Female directors have been around longer than you probably think. This means you might not know who the first female director was, but don’t worry, you will soon enough!
Female directors were more common in the early days of film. Then there was an abrupt halt, making it seem like they all disappeared. However, after a period of mostly male directors, female directors slowly came back into the spotlight. It took a lot of fight to get there. And unfortunately, some people still don’t appreciate a film being directed by a woman.
I am not one of those people. Some of the most beautiful films I have seen were directed by women, so take that, misogyny! I believe that highlighting female directors is very important, which is why I had to make the hard decision of choosing just six to highlight for you.
Alice Guy-Blaché (1873-1968)
I bet most of you have no clue who Alice Guy-Blaché was. Well, school is in session! Guy-Blaché was the FIRST woman to direct a film. Her solo directorial debut was with the short film La Fée aux Choux (The Cabbage Fairy), which was released in 1896.
IMDb credits her with 453 films, with the last one being made in 1920. For too long, many film classes overlooked Guy-Blaché and she deserves recognition! There is a wonderful documentary on her called Be Natural: The Untold Story of Alice Guy-Blaché, and I highly recommend you watch it to learn about how revolutionary she really was.
Films directed by Alice Guy-Blaché that you should watch: Sage-Femme de Première Classe (“First Class Midwife” 1902), A Fool and His Money (1912, which is the oldest known film with an all-Black cast) and A House Divided (1913).
Ida Lupino (1918-1995)
Ida Lupino was known as an actress until 1949, when she had to step in for director Elmer Clifton during the filming of Not Wanted. This started Lupino’s directing career, where she eventually earned 42 directing credits for film and television, even though she was uncredited for Not Wanted.
What made Lupino so special? She was literally the only woman in the Director’s Guild of America in the 1950s, becoming only the second woman to be a part of the boys’ club (Dorothy Arzner was the first).
Lupino created raw films that pushed the envelope during the cookie cutter 1950s. These films are rare gems because they cover a wide variety of controversial topics and explored new themes each time she stepped behind the camera.
Films directed by Ida Lupino that you should watch: Outrage (1950 – this film is unfortunately hard to find, but TCM plays it occasionally), The Hitch-Hiker (1953 – Lupino is one of the few female directors to direct a Film Noir), and The Trouble with Angels (1966).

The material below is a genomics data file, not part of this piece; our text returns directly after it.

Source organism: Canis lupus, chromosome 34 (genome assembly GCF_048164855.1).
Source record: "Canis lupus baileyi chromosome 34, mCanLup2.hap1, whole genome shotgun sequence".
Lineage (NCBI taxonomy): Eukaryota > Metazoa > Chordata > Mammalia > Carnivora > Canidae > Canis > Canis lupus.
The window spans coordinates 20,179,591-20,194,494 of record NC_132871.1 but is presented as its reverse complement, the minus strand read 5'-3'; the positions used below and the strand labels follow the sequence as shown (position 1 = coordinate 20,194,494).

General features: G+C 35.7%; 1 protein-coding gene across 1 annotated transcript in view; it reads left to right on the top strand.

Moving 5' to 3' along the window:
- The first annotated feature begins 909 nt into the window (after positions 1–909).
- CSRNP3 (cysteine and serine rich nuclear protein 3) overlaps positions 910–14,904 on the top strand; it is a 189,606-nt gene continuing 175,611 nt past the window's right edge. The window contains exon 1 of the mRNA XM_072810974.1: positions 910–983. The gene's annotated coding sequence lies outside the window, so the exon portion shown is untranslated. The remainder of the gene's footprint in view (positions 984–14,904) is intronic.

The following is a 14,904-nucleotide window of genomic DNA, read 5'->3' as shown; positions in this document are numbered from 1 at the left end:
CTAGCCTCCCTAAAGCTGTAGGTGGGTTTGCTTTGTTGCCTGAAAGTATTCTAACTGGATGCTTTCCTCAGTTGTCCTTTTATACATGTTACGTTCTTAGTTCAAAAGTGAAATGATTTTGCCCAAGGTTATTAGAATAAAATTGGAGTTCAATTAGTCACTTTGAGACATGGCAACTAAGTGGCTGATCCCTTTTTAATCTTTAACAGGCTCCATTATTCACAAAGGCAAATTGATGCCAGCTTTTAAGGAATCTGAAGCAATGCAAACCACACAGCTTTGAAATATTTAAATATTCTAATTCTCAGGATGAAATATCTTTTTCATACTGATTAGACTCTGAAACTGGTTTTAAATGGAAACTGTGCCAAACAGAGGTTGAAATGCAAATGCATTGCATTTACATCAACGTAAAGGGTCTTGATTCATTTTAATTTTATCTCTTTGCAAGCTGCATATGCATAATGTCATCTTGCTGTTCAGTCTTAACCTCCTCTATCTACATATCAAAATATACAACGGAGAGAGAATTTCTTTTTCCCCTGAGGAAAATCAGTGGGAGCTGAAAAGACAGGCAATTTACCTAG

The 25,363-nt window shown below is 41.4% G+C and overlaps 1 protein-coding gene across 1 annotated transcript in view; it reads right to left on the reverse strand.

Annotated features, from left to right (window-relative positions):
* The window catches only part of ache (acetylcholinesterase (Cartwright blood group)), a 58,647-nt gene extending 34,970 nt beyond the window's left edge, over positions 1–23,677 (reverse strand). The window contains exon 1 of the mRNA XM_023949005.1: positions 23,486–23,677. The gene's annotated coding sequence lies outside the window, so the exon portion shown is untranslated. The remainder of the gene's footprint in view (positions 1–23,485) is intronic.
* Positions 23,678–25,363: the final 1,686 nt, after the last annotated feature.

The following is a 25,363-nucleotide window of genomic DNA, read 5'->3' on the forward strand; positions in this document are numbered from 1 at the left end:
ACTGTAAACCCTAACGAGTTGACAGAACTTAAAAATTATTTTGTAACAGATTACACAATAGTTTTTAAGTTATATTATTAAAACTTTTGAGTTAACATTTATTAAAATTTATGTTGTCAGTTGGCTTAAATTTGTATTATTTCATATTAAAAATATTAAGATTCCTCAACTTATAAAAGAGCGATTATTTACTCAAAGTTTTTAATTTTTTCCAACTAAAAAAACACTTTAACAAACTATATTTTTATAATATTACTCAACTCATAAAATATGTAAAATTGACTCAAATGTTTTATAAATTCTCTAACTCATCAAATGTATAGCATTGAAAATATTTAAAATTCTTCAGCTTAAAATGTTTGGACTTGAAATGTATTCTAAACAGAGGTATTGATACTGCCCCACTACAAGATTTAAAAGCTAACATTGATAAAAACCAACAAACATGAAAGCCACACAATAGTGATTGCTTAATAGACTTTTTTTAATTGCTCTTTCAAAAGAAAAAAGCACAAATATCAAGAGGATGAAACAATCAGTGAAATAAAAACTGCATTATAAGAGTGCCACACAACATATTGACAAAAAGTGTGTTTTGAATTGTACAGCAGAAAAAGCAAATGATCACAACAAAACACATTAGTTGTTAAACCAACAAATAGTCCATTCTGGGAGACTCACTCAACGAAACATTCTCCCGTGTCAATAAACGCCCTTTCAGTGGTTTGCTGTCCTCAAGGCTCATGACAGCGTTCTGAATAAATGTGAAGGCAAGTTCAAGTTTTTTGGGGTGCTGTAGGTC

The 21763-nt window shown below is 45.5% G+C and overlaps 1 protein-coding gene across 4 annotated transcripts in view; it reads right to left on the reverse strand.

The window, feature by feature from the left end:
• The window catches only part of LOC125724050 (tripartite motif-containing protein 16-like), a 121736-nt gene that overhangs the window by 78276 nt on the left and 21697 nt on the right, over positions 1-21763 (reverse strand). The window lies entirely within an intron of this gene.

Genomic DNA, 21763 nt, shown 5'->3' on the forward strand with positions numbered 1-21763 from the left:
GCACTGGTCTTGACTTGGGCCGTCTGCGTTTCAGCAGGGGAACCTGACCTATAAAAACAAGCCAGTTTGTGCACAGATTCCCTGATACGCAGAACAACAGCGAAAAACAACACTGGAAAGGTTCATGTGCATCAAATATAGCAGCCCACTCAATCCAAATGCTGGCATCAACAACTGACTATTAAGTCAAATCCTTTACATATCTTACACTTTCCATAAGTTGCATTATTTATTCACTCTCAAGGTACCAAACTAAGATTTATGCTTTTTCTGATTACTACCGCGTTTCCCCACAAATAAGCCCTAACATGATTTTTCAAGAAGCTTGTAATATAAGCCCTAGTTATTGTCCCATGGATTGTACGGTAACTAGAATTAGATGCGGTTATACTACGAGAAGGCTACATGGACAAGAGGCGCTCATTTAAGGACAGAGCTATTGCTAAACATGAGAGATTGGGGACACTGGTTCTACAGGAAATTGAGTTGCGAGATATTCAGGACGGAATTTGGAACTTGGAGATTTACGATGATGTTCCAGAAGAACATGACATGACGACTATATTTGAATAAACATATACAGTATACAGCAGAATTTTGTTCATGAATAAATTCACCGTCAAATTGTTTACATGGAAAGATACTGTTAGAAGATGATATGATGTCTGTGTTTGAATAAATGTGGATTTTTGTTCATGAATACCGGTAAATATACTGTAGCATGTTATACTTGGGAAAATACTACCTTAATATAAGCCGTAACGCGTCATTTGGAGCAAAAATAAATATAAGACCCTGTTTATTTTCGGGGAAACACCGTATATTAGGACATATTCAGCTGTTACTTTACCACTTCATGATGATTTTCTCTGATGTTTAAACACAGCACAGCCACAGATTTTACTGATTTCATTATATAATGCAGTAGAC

Agnès Varda (1928-2019)
Agnès Varda’s was extremely influential before and during the French New Wave. In fact, she was one of the few women making films during this time period. American directors like Martin Scorsese have sung praises for Varda and her filmmaking style, which has a realistic, documentary feeling.
Varda’s films always had some sort of beauty to them, whether it be the cinematography or the stories she told. She never held back with the authenticity of her storytelling, adding to the documentary feeling of her films.
Films directed by Agnès Varda that you should watch: Cleo from 5 to 7 (1962), Le Bonheur (1965), and One Sings, the Other Doesn’t (1977).
Ava DuVernay (b. 1972)
Ava DuVernay is a director who makes films that seem to transcend time and can resonate with anyone. DuVernay never holds back, pursuing her work fearlessly, which is why a lot of her films are considered masterpieces.
DuVernay celebrates Black characters in her films, which is something not every mainstream director will do. But that’s what makes DuVernay different. Although some might say she is mainstream now, she still has the indie spirit with each and every film she makes. This is special and something that not all directors can achieve after finding commercial success.
Films directed by Ava DuVernay that you should watch: Middle of Nowhere (2012), Selma (2014), and 13th (2016).
Chloé Zhao (b. 1982)
Chloé Zhao’s films make it seem like you are there with her characters. Zhao’s untraditional Midwest stories have a more ethereal feel than most American directors can dream of achieving.
At the time of writing this article, Zhao also holds a seat at a special table. She is only the second female director to win a Golden Globe for Best Director (Barbra Streisand was the first). It took 37 years for two female directors to win this award, but let’s face it, Zhao’s Nomadland totally deserved it!
Next up, Zhao will be directing Eternals for Marvel. We can’t wait to see her take on the MCU!
Films directed by Chloé Zhao that you should watch: Songs My Brother Taught Me (2015), The Rider (2017), and Nomadland (2020).
Janet Mock (b. 1983)
Janet Mock might be the newest director on the list, but she is a powerhouse and making a name for herself in the directing profession. Mock not only serves as a producer for Pose, but has also directed four episodes!
Mock, like every director on this list, isn’t afraid to boldly pursue her artistic vision. She seems to immerse herself into stories and it shows!
I am excited to see she is slated to direct a film about Sammy Davis, Jr. and Kim Novak in 2021. I know Mock will do a wonderful job with this story!
Television Episodes directed by Janet Mock you should watch: Pose “In My Heels” (2019), Pose “Love is the Message” (2018), and Hollywood “Meg” (2020).